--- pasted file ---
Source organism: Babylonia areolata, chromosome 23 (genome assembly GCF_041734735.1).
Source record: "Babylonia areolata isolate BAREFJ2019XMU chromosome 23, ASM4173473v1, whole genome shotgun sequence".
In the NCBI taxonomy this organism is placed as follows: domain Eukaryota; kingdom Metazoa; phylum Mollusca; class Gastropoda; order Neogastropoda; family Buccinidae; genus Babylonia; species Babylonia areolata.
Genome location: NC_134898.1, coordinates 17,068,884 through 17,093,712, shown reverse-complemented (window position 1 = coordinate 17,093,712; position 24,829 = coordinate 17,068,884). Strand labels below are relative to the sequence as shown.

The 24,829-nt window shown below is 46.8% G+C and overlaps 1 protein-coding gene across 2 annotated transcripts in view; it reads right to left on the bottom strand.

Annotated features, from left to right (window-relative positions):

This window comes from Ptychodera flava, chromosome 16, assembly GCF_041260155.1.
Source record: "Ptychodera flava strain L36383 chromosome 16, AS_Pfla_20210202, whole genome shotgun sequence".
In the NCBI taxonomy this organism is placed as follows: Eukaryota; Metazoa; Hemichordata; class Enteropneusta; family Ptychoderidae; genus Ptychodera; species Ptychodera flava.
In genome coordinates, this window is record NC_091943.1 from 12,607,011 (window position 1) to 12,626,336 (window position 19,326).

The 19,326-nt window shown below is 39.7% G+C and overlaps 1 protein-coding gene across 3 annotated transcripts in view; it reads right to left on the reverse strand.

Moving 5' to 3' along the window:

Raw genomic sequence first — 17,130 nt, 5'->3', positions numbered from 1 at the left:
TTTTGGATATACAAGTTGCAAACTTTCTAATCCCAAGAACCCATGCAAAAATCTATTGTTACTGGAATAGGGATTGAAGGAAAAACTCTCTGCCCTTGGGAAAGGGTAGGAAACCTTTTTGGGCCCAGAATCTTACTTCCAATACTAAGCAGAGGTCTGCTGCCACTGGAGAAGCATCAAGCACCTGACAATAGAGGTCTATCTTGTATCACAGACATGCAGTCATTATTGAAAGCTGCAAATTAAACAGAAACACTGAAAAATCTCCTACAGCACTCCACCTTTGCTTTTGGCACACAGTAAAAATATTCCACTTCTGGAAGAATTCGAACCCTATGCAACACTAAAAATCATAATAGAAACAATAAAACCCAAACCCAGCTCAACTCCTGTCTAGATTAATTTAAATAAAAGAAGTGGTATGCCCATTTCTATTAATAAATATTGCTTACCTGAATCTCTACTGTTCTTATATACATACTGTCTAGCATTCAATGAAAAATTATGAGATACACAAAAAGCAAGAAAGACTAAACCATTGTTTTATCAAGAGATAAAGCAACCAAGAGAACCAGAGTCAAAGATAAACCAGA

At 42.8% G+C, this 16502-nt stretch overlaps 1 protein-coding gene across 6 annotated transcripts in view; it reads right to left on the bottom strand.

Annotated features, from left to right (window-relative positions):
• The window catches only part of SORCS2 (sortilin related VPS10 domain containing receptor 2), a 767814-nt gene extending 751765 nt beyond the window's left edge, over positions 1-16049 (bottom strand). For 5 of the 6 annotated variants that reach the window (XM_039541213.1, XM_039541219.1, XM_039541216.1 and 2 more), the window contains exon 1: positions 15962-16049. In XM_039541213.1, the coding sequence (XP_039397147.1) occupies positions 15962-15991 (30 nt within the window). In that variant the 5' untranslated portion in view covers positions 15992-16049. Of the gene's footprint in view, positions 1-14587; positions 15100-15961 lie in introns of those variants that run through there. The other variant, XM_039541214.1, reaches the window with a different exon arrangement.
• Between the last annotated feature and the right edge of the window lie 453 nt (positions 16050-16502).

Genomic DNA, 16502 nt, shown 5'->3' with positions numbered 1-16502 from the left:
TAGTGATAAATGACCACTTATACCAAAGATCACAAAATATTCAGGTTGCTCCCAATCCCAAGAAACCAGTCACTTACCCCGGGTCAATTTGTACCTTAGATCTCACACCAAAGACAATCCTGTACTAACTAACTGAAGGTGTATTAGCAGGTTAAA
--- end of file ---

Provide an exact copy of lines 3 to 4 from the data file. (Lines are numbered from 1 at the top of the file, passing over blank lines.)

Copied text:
In the NCBI taxonomy this organism is placed as follows: domain Eukaryota; kingdom Metazoa; phylum Mollusca; class Gastropoda; order Neogastropoda; family Buccinidae; genus Babylonia; species Babylonia areolata.
Genome location: NC_134898.1, coordinates 17,068,884 through 17,093,712, shown reverse-complemented (window position 1 = coordinate 17,093,712; position 24,829 = coordinate 17,068,884). Strand labels below are relative to the sequence as shown.